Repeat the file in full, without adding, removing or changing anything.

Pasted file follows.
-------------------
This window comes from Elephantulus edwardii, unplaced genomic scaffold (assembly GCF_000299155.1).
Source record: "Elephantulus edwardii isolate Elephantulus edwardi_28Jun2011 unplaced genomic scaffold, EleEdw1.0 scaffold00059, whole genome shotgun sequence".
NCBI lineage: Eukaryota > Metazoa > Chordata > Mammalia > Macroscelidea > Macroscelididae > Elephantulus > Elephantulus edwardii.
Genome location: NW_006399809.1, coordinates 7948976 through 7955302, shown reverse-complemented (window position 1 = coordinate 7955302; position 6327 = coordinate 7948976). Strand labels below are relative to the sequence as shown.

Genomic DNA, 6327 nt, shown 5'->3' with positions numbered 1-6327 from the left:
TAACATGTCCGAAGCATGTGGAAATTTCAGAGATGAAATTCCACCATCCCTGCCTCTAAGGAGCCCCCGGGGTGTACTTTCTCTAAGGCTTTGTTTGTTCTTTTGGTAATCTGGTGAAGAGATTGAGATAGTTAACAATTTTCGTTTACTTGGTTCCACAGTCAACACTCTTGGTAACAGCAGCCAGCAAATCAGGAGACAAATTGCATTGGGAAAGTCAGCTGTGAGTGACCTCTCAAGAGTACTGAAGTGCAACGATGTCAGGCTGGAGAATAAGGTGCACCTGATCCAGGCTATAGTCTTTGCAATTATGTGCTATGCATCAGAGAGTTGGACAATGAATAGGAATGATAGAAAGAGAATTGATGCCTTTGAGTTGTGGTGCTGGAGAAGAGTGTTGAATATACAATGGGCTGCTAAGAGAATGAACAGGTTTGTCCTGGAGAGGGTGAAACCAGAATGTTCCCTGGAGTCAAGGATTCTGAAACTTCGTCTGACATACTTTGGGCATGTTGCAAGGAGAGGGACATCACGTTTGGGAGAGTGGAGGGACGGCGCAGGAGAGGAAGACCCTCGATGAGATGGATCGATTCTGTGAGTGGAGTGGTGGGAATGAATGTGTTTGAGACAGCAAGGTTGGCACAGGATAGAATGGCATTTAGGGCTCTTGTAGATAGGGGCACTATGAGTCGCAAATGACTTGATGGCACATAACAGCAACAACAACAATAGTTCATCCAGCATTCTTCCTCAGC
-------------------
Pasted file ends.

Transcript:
This window comes from Elephantulus edwardii, unplaced genomic scaffold (assembly GCF_000299155.1).
Source record: "Elephantulus edwardii isolate Elephantulus edwardi_28Jun2011 unplaced genomic scaffold, EleEdw1.0 scaffold00059, whole genome shotgun sequence".
NCBI lineage: Eukaryota > Metazoa > Chordata > Mammalia > Macroscelidea > Macroscelididae > Elephantulus > Elephantulus edwardii.
Genome location: NW_006399809.1, coordinates 7948976 through 7955302, shown reverse-complemented (window position 1 = coordinate 7955302; position 6327 = coordinate 7948976). Strand labels below are relative to the sequence as shown.

Genomic DNA, 6327 nt, shown 5'->3' with positions numbered 1-6327 from the left:
TAACATGTCCGAAGCATGTGGAAATTTCAGAGATGAAATTCCACCATCCCTGCCTCTAAGGAGCCCCCGGGGTGTACTTTCTCTAAGGCTTTGTTTGTTCTTTTGGTAATCTGGTGAAGAGATTGAGATAGTTAACAATTTTCGTTTACTTGGTTCCACAGTCAACACTCTTGGTAACAGCAGCCAGCAAATCAGGAGACAAATTGCATTGGGAAAGTCAGCTGTGAGTGACCTCTCAAGAGTACTGAAGTGCAACGATGTCAGGCTGGAGAATAAGGTGCACCTGATCCAGGCTATAGTCTTTGCAATTATGTGCTATGCATCAGAGAGTTGGACAATGAATAGGAATGATAGAAAGAGAATTGATGCCTTTGAGTTGTGGTGCTGGAGAAGAGTGTTGAATATACAATGGGCTGCTAAGAGAATGAACAGGTTTGTCCTGGAGAGGGTGAAACCAGAATGTTCCCTGGAGTCAAGGATTCTGAAACTTCGTCTGACATACTTTGGGCATGTTGCAAGGAGAGGGACATCACGTTTGGGAGAGTGGAGGGACGGCGCAGGAGAGGAAGACCCTCGATGAGATGGATCGATTCTGTGAGTGGAGTGGTGGGAATGAATGTGTTTGAGACAGCAAGGTTGGCACAGGATAGAATGGCATTTAGGGCTCTTGTAGATAGGGGCACTATGAGTCGCAAATGACTTGATGGCACATAACAGCAACAACAACAATAGTTCATCCAGCATTCTTCCTCAGC